After seizing power, the Taliban had promised a softer version of the harsh Islamist rule that characterised their first stint in power from 1996 to 2001.
But many restrictions have already been imposed.
Tens of thousands of girls have been shut out of secondary schools, while women have been barred from returning to many government jobs.
Women have also been banned from traveling alone on long trips, and can only visit public gardens and parks in the capital on days separate from men.
In May, the country’s supreme leader and chief of the Taliban, Hibatullah Azkhundzada, even ordered women to fully cover themselves in public, including their faces — ideally with an all-encompassing burqa.
Some Afghan women initially pushed back against the curbs, holding small protests.
But the Taliban soon rounded up the ringleaders, holding them incommunicado while denying they had been detained.


‘Dead fish everywhere’ in Germany, Poland, after feared chemical waste dump

‘Dead fish everywhere’ in Germany, Poland, after feared chemical waste dump
Updated 13 August 2022

‘Dead fish everywhere’ in Germany, Poland, after feared chemical waste dump

‘Dead fish everywhere’ in Germany, Poland, after feared chemical waste dump
  • In Poland, the government has come under heavy criticism for failing to take swift action
  • Officials believe that the fish are likely to have been poisoned

SCHWEDT, Germany: Thousands of fish have washed up dead on the Oder river running through Germany and Poland, sparking warnings of an environmental disaster as residents are urged to stay away from the water.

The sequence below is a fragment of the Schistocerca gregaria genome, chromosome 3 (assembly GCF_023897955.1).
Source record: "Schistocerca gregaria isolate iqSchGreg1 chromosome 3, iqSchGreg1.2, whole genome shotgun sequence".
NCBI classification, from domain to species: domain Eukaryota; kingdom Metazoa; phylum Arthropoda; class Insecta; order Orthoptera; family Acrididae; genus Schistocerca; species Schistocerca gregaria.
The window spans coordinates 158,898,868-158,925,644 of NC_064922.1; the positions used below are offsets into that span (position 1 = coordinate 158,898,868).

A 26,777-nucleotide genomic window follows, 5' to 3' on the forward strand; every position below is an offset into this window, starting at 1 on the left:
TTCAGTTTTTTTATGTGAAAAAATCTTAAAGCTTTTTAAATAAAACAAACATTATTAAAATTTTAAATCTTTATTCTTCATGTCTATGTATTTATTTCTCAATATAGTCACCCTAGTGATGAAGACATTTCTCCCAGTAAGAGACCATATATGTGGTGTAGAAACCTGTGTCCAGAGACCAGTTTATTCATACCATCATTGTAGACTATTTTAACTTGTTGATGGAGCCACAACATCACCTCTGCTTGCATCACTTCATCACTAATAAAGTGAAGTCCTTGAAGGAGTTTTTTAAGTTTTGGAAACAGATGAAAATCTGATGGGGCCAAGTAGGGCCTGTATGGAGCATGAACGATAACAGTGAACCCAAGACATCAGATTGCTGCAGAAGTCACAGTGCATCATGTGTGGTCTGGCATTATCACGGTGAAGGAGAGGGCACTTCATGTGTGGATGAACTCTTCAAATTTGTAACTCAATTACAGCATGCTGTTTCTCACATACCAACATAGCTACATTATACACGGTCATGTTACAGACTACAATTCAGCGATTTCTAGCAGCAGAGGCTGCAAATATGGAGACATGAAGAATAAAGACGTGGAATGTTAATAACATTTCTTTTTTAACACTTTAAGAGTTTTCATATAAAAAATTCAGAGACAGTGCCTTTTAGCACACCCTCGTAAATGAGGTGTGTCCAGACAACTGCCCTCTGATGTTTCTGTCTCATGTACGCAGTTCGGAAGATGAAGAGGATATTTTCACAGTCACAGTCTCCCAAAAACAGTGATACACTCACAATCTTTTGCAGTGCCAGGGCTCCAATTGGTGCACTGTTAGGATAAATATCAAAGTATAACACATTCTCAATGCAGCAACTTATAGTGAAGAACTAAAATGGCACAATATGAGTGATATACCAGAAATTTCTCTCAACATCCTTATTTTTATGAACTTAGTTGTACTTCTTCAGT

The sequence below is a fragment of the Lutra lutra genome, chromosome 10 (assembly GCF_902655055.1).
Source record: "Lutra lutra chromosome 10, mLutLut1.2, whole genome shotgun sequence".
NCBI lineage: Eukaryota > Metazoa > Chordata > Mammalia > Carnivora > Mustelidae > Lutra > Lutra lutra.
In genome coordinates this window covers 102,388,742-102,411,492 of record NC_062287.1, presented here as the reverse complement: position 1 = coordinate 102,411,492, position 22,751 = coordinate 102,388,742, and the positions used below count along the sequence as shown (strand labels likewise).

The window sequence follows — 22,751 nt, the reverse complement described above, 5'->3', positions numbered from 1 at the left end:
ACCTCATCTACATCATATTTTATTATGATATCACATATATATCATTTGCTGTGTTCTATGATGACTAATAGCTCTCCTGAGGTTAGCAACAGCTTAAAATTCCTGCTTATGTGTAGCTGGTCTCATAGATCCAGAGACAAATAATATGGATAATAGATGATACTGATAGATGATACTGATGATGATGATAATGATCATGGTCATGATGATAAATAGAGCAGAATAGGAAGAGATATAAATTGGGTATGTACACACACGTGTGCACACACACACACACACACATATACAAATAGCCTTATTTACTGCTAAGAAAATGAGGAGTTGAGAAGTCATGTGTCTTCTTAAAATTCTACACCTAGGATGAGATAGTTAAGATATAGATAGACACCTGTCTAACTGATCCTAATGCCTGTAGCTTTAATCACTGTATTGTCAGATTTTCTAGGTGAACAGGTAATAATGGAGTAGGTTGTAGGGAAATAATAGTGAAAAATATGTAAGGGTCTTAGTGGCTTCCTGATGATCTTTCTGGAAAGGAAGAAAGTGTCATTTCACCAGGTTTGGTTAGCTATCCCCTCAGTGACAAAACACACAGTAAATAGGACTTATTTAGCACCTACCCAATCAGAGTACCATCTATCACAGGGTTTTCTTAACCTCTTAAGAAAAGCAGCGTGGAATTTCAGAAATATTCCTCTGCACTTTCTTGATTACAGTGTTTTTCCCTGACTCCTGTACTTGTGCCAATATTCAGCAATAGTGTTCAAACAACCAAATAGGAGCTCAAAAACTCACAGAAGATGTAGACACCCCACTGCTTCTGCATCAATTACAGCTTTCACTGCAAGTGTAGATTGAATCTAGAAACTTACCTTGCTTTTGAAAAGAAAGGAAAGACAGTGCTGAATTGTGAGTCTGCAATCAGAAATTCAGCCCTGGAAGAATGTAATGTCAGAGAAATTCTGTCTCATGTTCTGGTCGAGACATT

The fish floating by the German banks near the eastern town of Schwedt are believed to have washed upstream from Poland where first reports of mass fish deaths were made by locals and anglers as early as on July 28.
German officials accused Polish authorities of failing to inform them about the deaths, and were taken by surprise when the wave of lifeless fish came floating into view.
In Poland, the government has also come under heavy criticism for failing to take swift action.
Almost two weeks after the first dead fish appeared floating by Polish villages, Polish Prime Minister Mateusz Morawiecki said on Friday that “everyone had initially thought that it was a local problem.”
But he admitted that the “scale of the disaster is very large, sufficiently large to say that the Oder will need years to recover its natural state.”
“Probably enormous quantities of chemical waste was dumped into the river in full knowledge of the risk and consequences,” added the Polish leader, as German Environment Minister Steffi Lemke urged a comprehensive probe into what she called a brewing “environmental disaster.”
Standing by the riverbank, Michael Tautenhahn, deputy chief of Germany’s Lower Oder Valley National Park, looked in dismay at the river on the German-Polish border.
“We are standing on the German side — we have dead fish everywhere,” he told AFP.
“I am deeply shocked... I have the feeling that I’m seeing decades of work lying in ruins here. I see our livelihood, the water — that’s our life,” he said, noting that it’s not just fish that have died, but also mussels and likely countless other water creatures.